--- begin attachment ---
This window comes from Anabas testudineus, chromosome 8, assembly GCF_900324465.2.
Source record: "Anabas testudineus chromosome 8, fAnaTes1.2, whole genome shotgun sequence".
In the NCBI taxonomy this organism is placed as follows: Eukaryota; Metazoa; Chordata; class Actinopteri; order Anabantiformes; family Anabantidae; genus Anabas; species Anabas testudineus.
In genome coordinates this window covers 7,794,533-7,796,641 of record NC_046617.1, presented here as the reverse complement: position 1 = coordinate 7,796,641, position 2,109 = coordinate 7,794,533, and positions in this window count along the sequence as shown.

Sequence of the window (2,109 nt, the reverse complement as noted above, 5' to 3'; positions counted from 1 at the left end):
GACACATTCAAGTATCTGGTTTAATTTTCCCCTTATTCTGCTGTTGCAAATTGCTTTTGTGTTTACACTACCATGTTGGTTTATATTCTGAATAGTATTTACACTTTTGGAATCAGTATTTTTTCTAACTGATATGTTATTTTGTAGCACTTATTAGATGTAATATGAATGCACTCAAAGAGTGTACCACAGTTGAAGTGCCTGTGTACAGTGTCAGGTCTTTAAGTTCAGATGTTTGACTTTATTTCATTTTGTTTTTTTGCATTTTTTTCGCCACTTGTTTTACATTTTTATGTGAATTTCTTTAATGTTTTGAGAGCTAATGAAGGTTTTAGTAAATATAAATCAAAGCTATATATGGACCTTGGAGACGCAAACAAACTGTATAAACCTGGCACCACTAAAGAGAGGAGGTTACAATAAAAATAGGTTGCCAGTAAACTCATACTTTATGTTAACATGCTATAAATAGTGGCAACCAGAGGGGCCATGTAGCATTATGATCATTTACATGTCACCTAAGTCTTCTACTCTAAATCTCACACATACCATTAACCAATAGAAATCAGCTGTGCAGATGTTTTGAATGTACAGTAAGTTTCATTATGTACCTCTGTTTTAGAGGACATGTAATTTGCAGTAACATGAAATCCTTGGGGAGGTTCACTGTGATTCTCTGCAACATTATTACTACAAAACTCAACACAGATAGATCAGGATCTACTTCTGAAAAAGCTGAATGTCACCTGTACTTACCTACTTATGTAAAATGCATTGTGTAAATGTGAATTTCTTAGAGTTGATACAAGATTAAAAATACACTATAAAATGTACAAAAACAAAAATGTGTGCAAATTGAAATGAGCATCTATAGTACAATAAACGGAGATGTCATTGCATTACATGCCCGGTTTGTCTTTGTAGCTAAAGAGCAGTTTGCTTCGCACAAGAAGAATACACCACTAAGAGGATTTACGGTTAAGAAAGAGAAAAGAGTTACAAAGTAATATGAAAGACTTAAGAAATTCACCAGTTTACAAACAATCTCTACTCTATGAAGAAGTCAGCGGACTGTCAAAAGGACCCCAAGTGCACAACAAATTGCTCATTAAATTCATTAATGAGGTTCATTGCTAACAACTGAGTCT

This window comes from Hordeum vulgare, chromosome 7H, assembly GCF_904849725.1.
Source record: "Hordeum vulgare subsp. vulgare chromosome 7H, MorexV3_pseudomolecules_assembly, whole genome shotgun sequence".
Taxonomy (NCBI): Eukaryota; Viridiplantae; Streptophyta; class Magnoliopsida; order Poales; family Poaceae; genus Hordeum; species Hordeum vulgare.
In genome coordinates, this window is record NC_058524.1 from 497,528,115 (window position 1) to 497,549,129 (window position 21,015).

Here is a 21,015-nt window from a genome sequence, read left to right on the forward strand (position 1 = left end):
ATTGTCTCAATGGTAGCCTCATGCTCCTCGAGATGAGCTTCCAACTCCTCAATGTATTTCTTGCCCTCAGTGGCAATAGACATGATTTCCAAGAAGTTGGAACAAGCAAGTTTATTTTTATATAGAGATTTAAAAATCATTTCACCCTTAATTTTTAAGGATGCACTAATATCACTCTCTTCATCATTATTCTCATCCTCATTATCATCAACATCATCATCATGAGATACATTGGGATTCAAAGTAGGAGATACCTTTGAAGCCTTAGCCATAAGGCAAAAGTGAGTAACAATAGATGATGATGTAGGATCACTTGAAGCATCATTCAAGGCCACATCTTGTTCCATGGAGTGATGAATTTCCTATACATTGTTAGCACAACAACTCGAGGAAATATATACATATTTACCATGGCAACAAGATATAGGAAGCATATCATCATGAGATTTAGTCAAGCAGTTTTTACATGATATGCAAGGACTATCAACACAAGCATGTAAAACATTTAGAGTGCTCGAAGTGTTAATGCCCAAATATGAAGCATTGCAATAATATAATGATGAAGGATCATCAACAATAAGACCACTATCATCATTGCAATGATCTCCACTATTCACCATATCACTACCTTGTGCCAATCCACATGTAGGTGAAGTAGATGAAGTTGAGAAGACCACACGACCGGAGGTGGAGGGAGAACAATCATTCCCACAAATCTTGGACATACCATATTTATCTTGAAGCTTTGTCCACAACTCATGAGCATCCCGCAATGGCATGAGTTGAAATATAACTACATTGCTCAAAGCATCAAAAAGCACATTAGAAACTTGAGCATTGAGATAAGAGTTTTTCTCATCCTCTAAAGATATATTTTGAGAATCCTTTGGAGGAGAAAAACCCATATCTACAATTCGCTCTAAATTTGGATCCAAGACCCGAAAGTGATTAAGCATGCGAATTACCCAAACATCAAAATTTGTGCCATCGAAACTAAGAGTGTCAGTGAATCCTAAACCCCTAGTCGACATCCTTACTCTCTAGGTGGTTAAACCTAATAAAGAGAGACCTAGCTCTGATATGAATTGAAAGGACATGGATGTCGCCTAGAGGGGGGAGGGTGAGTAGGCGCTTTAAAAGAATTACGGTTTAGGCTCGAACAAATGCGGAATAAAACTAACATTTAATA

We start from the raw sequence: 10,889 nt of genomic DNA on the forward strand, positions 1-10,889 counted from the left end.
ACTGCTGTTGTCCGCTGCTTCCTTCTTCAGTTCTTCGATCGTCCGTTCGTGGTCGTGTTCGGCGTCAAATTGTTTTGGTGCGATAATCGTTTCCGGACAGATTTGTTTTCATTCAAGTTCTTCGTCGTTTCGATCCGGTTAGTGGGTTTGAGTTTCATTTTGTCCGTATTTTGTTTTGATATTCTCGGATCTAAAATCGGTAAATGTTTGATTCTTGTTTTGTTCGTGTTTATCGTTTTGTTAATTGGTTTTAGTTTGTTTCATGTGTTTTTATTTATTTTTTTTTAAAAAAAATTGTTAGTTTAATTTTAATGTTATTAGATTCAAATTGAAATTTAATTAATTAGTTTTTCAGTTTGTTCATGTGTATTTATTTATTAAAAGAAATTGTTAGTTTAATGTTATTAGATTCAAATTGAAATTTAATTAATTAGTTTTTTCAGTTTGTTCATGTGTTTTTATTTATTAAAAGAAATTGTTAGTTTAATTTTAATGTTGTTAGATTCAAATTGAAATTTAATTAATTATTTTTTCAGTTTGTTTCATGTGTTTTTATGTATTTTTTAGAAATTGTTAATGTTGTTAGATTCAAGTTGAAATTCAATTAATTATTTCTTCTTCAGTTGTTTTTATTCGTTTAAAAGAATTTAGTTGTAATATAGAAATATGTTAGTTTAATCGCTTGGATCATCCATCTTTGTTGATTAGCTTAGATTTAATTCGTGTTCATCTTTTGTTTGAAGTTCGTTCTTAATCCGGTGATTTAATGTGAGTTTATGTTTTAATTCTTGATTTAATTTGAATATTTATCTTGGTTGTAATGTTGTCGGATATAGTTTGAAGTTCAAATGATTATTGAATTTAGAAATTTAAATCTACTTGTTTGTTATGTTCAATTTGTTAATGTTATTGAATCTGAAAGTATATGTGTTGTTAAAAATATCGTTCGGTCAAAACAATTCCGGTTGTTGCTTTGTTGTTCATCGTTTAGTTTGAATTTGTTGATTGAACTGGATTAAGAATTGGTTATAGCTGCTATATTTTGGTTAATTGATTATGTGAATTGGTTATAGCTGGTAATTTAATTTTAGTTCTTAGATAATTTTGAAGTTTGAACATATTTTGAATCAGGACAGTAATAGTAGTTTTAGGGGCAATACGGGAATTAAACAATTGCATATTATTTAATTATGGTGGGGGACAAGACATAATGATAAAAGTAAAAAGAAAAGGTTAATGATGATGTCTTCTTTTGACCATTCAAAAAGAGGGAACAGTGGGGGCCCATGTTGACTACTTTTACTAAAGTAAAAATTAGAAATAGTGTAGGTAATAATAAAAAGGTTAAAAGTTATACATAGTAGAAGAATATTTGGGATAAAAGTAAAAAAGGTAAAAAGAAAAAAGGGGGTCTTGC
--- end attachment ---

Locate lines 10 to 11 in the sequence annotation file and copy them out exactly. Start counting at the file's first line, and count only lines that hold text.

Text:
In genome coordinates, this window is record NC_058524.1 from 497,528,115 (window position 1) to 497,549,129 (window position 21,015).

Here is a 21,015-nt window from a genome sequence, read left to right on the forward strand (position 1 = left end):